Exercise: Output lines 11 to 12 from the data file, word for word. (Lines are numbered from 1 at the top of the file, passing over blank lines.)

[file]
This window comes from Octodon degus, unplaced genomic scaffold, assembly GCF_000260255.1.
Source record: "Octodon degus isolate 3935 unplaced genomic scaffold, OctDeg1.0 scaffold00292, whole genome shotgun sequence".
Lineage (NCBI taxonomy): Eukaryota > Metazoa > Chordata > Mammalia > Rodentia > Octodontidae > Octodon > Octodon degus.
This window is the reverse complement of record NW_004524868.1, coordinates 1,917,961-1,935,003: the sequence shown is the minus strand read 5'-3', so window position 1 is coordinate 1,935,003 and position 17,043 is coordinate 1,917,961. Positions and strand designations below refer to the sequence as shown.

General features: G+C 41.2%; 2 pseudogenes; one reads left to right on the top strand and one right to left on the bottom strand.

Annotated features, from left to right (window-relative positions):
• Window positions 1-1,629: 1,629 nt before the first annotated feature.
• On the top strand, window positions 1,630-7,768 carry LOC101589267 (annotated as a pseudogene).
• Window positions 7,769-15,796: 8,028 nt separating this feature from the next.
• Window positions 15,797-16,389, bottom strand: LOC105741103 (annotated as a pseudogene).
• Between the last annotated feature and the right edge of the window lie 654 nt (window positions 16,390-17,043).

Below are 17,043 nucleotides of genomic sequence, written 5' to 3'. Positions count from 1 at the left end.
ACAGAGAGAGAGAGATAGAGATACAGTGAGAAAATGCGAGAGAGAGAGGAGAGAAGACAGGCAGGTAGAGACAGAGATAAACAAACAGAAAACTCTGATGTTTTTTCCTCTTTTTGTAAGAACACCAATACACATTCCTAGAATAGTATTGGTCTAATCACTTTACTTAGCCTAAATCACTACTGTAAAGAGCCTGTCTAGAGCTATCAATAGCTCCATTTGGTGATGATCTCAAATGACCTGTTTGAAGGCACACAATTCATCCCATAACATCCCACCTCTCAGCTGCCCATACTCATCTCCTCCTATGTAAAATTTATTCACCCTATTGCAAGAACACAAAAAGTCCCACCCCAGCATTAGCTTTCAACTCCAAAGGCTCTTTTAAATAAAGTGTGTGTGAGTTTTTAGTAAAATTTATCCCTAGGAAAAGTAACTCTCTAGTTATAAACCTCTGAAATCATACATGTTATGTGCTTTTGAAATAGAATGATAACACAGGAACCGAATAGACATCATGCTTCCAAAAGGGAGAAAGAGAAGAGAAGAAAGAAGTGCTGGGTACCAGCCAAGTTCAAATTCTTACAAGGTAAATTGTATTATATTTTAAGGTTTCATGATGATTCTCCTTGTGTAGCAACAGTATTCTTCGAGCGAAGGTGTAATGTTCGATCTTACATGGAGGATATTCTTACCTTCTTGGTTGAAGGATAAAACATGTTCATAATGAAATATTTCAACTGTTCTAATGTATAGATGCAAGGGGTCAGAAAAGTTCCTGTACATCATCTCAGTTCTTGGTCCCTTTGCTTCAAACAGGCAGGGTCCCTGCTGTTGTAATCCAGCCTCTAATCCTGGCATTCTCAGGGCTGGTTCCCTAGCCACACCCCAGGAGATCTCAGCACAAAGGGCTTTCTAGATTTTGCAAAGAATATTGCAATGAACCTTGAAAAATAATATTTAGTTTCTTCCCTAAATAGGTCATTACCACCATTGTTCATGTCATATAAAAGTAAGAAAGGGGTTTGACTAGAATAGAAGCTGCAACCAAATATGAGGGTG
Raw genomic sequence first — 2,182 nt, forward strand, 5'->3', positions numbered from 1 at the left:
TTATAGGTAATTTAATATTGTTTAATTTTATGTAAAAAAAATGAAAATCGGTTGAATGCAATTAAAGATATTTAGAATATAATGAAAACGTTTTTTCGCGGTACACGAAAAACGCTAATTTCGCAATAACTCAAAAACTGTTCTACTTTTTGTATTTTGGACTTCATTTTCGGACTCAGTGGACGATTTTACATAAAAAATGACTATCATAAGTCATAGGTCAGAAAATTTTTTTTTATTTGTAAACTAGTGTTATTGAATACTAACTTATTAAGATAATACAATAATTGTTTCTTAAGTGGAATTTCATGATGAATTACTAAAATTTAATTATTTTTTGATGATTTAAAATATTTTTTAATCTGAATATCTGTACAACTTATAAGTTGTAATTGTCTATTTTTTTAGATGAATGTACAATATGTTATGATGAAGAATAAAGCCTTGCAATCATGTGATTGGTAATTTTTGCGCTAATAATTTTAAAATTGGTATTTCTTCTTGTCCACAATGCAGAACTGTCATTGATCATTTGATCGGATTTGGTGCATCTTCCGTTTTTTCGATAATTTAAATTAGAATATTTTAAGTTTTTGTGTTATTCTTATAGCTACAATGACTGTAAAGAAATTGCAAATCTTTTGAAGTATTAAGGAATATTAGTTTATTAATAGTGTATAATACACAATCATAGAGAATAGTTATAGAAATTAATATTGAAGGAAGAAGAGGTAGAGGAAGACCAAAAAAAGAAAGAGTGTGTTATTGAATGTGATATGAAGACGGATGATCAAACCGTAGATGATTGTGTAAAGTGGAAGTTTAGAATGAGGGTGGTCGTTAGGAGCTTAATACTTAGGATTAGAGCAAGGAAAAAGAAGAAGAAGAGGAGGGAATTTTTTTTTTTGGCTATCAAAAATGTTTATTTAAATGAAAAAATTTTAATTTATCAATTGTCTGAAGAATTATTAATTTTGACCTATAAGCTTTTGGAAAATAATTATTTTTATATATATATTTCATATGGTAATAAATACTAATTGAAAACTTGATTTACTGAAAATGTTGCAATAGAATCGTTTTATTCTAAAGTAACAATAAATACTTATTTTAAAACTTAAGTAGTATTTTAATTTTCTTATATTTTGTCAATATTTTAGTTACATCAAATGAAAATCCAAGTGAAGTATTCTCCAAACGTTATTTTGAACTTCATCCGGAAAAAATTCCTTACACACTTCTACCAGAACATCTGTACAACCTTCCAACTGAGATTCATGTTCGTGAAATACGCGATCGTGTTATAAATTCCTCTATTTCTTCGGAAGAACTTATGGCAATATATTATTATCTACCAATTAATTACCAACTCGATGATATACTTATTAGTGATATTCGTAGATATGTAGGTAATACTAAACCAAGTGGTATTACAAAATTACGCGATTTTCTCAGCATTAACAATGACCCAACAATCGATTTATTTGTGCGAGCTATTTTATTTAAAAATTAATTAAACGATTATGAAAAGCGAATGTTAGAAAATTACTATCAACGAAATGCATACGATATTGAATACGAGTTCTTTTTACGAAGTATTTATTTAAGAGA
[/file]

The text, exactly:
• Between the last annotated feature and the right edge of the window lie 654 nt (window positions 16,390-17,043).

Below are 17,043 nucleotides of genomic sequence, written 5' to 3'. Positions count from 1 at the left end.